Reading about the latest hacks by alleged nation state sponsored groups from China or Russia may make for interesting lunchtime reading. But do these groups pose a real threat to the typical business? Many security managers ask themselves: Do I really need to worry about nation state actors?
In this article, we will answer that question.
Countries that are subject to economic sanctions, such as North Korea, can resort to desperate measures to obtain the funds they need to support their economy. This is especially true for weapons programmes and security related activities that are the focus of many sanctions. A United Nations report estimates North Korea has amassed over half a billion dollars of cryptocurrency, obtained by hacking financial exchanges and cryptomining.
Cryptomining is attractive to criminals of all kinds, not just nation state actors, as it is a means of printing free money – provided you can get someone else to pay the electricity bill that is. And this is exactly what happens when cryptomining malware is injected into webpages or installed onto user’s computer systems. A 2019 report by MIT estimates that over 4% of the total Monero currency in circulation was mined by criminals on other people’s computer systems.
When it comes to searching for targets to install cryptomining malware, it really doesn’t matter who you are or what industry you serve. All the attackers are looking for is a powered on server where they can install their mining software. The attack itself is most likely scattergun rather than targeted against you personally. So as real world economic sanctions start to bite, it is no surprise that nation states turn to cybercrime as a means of raising funds.
The risk of cryptojacking (as the malicious installation of cryptomining software is sometimes called) is not just a risk to your business – but also your customers. An effective cryptojacking campaign looks for opportunities to multiply its processing power. So rather than simply installing the mining code on your server to churn away 24*7 mining Monero, the attackers may also seek to inject the malware into your website in order to use it as an attack vector against all your customers and inject the malware into their browsers when then visit your website. Cryptojacking surged by 450 percent over the course of 2018, according to the “IBM X-Force Threat Intelligence Index 2019.”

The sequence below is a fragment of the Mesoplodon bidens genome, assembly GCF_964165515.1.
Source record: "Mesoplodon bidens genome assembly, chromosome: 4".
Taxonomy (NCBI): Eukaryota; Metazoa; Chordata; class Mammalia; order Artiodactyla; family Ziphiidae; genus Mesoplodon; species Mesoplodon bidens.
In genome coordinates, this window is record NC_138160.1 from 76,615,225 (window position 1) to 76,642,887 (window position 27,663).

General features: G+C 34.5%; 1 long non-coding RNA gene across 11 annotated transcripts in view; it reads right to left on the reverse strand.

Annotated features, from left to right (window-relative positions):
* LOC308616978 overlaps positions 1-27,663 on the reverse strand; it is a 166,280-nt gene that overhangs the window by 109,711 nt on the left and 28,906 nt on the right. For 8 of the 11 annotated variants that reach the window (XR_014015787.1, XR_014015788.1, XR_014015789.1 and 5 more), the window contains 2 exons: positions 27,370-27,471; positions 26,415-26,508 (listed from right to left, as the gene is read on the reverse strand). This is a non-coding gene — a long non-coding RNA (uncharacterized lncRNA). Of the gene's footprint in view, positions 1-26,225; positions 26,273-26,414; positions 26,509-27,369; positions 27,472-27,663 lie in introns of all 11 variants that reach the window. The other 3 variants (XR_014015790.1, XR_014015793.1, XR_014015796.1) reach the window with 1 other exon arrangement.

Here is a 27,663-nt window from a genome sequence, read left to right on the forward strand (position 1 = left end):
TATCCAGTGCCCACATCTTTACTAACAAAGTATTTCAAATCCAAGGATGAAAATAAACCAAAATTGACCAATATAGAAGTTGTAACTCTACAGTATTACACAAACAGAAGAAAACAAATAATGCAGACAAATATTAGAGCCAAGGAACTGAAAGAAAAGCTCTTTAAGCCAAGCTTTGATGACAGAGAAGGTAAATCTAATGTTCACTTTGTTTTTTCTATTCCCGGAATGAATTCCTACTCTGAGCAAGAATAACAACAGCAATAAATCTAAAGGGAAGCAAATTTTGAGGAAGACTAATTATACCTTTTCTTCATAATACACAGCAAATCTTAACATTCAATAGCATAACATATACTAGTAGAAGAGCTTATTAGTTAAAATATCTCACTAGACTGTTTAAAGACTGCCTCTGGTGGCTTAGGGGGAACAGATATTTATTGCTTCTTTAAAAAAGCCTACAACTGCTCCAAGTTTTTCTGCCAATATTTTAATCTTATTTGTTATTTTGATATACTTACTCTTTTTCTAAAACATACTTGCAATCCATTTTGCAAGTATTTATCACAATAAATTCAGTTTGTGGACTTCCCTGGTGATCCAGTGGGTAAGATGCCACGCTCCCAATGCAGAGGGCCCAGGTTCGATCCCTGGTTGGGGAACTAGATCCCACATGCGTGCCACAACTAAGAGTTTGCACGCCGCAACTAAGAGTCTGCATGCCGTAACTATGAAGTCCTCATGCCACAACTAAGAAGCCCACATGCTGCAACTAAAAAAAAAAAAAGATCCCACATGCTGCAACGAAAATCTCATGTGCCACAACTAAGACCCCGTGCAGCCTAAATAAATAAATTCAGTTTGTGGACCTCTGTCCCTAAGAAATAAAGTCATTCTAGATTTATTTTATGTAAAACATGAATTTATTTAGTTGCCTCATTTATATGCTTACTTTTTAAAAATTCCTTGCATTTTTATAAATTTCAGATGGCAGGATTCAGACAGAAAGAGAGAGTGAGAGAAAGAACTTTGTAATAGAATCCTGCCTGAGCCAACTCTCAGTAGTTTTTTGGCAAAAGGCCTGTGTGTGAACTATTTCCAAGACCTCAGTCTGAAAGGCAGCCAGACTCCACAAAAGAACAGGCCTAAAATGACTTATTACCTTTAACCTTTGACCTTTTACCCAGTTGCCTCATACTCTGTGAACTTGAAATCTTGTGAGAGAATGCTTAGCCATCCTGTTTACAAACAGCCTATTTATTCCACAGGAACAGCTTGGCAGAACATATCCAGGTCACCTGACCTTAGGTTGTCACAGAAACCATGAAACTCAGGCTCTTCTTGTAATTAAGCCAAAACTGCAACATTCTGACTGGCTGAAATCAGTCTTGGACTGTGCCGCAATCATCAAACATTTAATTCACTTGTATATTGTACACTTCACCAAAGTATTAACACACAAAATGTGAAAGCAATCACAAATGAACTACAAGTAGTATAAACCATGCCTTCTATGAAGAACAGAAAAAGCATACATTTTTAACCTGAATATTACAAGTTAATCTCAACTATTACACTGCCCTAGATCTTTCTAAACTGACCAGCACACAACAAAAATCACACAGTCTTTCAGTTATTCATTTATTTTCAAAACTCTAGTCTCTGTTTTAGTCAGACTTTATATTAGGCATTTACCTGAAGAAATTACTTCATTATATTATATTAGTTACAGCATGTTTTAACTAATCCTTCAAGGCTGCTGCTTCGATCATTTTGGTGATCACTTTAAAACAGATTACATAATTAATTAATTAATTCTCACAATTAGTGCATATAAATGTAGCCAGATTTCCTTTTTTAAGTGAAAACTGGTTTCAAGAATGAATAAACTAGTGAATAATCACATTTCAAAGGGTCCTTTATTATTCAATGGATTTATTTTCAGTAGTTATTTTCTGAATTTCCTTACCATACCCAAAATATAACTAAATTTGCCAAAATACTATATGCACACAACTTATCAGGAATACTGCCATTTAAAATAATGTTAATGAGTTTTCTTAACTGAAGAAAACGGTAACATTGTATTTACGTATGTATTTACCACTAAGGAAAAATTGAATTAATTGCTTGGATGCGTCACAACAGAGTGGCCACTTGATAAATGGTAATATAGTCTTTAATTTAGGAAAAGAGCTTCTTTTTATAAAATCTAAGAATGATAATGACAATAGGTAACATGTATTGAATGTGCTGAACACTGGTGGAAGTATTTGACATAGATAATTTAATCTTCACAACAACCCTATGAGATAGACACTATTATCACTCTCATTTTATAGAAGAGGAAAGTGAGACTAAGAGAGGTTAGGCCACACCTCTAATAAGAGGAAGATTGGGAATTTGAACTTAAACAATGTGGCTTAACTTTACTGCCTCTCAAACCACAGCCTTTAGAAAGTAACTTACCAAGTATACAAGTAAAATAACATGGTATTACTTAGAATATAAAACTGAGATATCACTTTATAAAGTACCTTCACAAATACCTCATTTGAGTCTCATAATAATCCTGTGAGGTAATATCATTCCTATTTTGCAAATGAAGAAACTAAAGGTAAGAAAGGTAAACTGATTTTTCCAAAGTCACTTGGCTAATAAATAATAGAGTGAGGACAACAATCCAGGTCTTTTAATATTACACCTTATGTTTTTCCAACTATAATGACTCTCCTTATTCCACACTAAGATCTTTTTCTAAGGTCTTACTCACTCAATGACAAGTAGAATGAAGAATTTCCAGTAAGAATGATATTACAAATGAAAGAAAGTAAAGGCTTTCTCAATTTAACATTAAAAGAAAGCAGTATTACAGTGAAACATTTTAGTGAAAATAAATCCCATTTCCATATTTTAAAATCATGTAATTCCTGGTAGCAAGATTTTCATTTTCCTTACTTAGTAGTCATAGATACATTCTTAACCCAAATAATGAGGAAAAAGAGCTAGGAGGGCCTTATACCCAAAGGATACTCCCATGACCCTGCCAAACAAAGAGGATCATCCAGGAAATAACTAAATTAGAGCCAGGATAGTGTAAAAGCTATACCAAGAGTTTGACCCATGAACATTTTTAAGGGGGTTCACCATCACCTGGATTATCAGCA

The well known WannaCry ransomware is thought to have originated in the North Korean Lazarus cybercrime collective. Some researchers believe that the version of WannaCry that caused so much havoc was actually a pre-release beta version that escaped the control of its creators during testing. However, in 2019 the use of ransomware by nation state actors is seen as part of a more complex battle order – with the main purpose being to cause confusion and divert resources while other activities (such as industrial espionage or sabotage) are underway. The recent Ryuk malware campaign is an interesting example, as security researchers believe that Ryuk was developed in Russia but includes code recognisable (most likely stolen) from North Korean Hermes malware.
Malware created by nation state actors eventually leaks into the criminal web – whether the original inventor is the NSA or North Korea. As nation state agencies deploy more resources to create ever more sophisticated malware, this only serves to enhance the abilities of cyber-criminals over time.
In the Spring of 2017 in Ukraine, the servers of Linkos, a small family owned tax-software business, were compromised by hackers from the Russian military. They added their own malware to the Linkos software which was then distributed to customers across the Ukraine. The malware did nothing until June 27 2017 when it was used to distribute what has become known as the destructive cyber-attack in history – NotPetya.
The NotPetya malware wiped the hard drives of the machines it infected and then wormed its way across company networks using the EternalBlue vulnerability stolen from the NSA. One of the machines it infected was in the regional accounts office of Danish shipping company Maersk.
Within minutes the malware wormed its way across the global network of Maersk. 574 offices, in 130 countries controlling 800 cargo ships, 76 ports and almost a fifth of the worlds total shipping capacity running on 4,000 servers and 45,000 PCs. NotPetya killed them all. Except one. One single domain controller in Ghana, taken offline at the time of the attack due to a local power cut, was the only surviving Domain Controller and from it the network could be rebuilt. The cost to Maersk alone is estimated to be $300 million – and they were not the worst hit business. The total world wide cost of the NotPetya 2017 attack is reported to be USD$10 billion by the US Government.